Recently but not forgotten, one of our club members, put a very interesting piece together relating to a charity event he had taken part in, within the grounds of Stormont in Belfast. Tim Dodds tells us more below of his involvement and of the challenge known as “Everesting” and its purpose;
What is it?
Started by a group of riders in Australia called the Hells 500, Everesting is, in their own words, “a fiendishly simple concept, and a fiendishly difficult ride to complete. Pick any climb, anywhere in the world and ride repeat after grinding repeat until you have notched up 29,028ft (8,848m) vert. In one ride.”
I first learnt of Everesting when a work colleague took on and completed the challenge in late 2015. I had joined him for an hour of his 23-hour ride doing repeats of a long climb near Cairncastle, Co Antrim. At the time I would never have contemplated, or considered myself capable of taking on and completing the challenge.
How I got involved?
I was nothing more than a reluctant bystander when the idea to take on an Everesting attempt was punted out amongst work colleagues in mid-February of this year. In a matter of days, a climb and weekend had been picked and my name was included on the application to get security clearance for an overnighter within Stormont Estate.
A couple of my work colleagues are also members of Phoenix CC, and with a few of their club members joining us, our numbers were up to nine.
Training: the hastily arranged attempt did not offer much scope for getting in the metres and miles that I would have liked. I tried to cram as many hilly miles in as I could on Sundays and on the occasional mid-week run I was able to get out in the five weeks available. A recce of the climb at Stormont two weeks before the planned date offered some comfort that I would be able to make some sort of fist of an attempt, but I felt very underprepared.
We started out a 3pm on Saturday in warm sunshine. Fuelled by a mix of adrenaline and a desire to get some miles and feet notched up, I set off at a higher pace than planned. After a while, I eased off and got into a rhythm with which I was comfortable.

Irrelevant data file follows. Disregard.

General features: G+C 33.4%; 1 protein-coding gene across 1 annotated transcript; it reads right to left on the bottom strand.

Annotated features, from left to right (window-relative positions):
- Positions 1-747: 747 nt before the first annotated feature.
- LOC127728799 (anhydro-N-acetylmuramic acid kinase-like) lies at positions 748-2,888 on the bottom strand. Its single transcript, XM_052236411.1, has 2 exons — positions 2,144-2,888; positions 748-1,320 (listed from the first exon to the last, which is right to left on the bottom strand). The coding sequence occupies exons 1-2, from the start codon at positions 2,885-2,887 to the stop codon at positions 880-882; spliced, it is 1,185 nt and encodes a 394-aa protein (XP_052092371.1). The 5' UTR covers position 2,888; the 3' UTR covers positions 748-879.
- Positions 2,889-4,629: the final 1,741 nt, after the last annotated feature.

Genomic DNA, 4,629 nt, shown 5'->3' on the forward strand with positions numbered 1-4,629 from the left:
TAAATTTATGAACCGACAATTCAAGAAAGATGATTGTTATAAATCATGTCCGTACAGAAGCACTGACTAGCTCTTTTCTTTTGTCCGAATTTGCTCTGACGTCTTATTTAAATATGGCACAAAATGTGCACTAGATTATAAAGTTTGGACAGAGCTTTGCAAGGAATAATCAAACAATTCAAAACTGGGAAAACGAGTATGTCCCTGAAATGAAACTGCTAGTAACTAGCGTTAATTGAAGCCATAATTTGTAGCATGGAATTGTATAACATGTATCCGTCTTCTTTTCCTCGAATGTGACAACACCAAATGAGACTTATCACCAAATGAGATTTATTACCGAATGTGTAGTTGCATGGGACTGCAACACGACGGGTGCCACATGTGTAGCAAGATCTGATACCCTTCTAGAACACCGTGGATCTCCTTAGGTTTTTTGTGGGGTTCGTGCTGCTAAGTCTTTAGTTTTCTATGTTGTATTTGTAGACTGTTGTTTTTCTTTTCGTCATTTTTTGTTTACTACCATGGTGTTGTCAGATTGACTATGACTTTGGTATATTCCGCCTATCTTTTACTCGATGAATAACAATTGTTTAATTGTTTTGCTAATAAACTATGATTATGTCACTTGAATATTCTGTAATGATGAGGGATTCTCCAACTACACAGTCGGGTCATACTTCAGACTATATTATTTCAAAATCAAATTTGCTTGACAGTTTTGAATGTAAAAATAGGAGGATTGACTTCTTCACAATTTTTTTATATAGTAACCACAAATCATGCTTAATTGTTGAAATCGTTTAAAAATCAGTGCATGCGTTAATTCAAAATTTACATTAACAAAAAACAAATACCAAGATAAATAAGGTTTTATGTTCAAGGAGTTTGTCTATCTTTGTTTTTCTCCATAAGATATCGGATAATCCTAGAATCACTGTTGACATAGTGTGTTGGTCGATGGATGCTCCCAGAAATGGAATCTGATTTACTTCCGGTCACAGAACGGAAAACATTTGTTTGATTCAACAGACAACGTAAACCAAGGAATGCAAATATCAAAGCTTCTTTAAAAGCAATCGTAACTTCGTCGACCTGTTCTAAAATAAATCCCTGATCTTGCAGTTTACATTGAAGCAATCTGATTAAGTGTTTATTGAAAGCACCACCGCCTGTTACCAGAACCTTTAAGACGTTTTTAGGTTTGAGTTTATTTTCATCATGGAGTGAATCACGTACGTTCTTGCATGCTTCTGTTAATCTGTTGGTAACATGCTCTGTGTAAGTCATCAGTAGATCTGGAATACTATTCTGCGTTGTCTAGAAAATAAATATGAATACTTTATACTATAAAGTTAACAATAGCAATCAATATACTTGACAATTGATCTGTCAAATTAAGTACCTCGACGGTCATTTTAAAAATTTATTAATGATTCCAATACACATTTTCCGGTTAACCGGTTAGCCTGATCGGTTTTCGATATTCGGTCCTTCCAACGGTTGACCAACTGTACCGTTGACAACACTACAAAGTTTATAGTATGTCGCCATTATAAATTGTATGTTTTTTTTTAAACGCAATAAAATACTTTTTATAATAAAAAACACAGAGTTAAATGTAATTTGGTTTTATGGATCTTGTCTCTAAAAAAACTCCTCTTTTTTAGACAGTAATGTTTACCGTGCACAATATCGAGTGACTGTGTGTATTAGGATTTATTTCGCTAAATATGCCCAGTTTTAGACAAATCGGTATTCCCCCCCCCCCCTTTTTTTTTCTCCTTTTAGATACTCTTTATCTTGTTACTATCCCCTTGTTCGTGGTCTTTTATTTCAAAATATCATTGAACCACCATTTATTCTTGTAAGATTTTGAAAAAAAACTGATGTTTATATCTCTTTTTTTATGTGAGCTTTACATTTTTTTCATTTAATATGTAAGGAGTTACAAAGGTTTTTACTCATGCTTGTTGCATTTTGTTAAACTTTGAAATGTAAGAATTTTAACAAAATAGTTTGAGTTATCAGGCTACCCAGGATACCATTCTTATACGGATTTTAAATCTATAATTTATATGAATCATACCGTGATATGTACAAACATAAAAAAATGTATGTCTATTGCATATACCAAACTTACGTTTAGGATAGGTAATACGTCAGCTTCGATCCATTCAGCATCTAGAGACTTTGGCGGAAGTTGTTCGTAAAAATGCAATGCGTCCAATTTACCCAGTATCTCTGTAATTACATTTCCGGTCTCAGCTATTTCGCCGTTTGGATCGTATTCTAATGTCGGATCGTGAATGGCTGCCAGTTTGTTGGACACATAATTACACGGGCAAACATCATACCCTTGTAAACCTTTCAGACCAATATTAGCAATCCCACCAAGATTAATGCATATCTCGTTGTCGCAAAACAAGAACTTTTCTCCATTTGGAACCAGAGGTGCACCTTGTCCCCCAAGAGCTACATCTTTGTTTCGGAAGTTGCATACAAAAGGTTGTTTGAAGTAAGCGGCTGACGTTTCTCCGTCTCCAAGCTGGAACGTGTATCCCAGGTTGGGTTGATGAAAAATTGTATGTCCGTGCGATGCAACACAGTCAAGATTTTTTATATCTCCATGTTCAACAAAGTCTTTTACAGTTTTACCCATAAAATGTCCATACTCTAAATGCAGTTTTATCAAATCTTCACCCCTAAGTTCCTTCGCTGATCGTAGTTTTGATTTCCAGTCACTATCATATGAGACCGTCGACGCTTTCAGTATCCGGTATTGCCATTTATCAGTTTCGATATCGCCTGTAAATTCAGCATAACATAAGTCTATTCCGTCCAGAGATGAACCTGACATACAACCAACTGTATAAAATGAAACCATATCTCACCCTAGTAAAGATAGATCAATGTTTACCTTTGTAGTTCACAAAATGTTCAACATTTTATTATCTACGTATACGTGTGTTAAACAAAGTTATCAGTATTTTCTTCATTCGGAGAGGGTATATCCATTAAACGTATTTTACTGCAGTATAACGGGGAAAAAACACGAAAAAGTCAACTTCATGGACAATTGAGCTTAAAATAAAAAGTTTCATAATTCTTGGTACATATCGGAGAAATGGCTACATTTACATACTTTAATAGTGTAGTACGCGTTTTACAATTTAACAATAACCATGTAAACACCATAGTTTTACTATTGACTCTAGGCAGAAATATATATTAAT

A couple of hours in, it became obvious that the mix of GPS units between the nine riders were recording very different tallies of vertical climbing. My Wahoo Element had recorded 600ft less than another rider who had completed an identical number of repeats. Even the same model of Garmin would record very different elevations. On upload, my unit missed out the last 17 miles. Battery life was also a significant issue for everyone and riders adopted their own strategy for measuring what would hopefully be a 24-hour ride.
In a matter of hours, the sun began to set and temperatures started to drop steadily downwards.
Around eight hours in, and despite regular coffee and caffeine from my electrolyte tablets, I found myself fighting heavy eyelids. I was struggling to stay alert on the downhill runs to Carson’s monument and on one occasion overshot the give way line, nearly colliding with the statue’s granite plinth.
I got through the fatigue and around 1am was starting to feel alert and happy with the pace and progress. As the hours went by I found myself starting to slow. The temperature had dropped from the high of 15 degrees when we started, to a low of about 2 degrees. At 3am, the lights around Stormont went out, and we were relying entirely on the lights of our bikes to guide us up and down the climb.
The climbing pace had been moderate, but as the cold bit, I was struggling to catch my breath, even on the downhill run. At this stage, we were stopping for a break about every 90 minutes. At both the 3am break and the 4.30am break, I had been shivering and unable to get warmth into my body. In hindsight, better layering could have helped stave off the cold. But it wasn’t to be. Shortly before 5am, having done 371 repeats, covering 102 miles, and climbing 15,578ft, I got off the bike and got into the sleeping bag in the back of my car.
Those coldest, darkest hours took their toll and only four of the nine starters continued beyond sunrise . They completed the challenge around 3pm that day, amassing the 29,028 ft.
Collectively, we have raised over £3,500 to place defibrillators in parks throughout Belfast.
I had gone into the challenge not knowing how far I could go. But having come out the other side, I’m disappointed that I wasn’t able to complete it. I definitely would not rule out another go and will be on the lookout for suitable strava segments for any future attempt.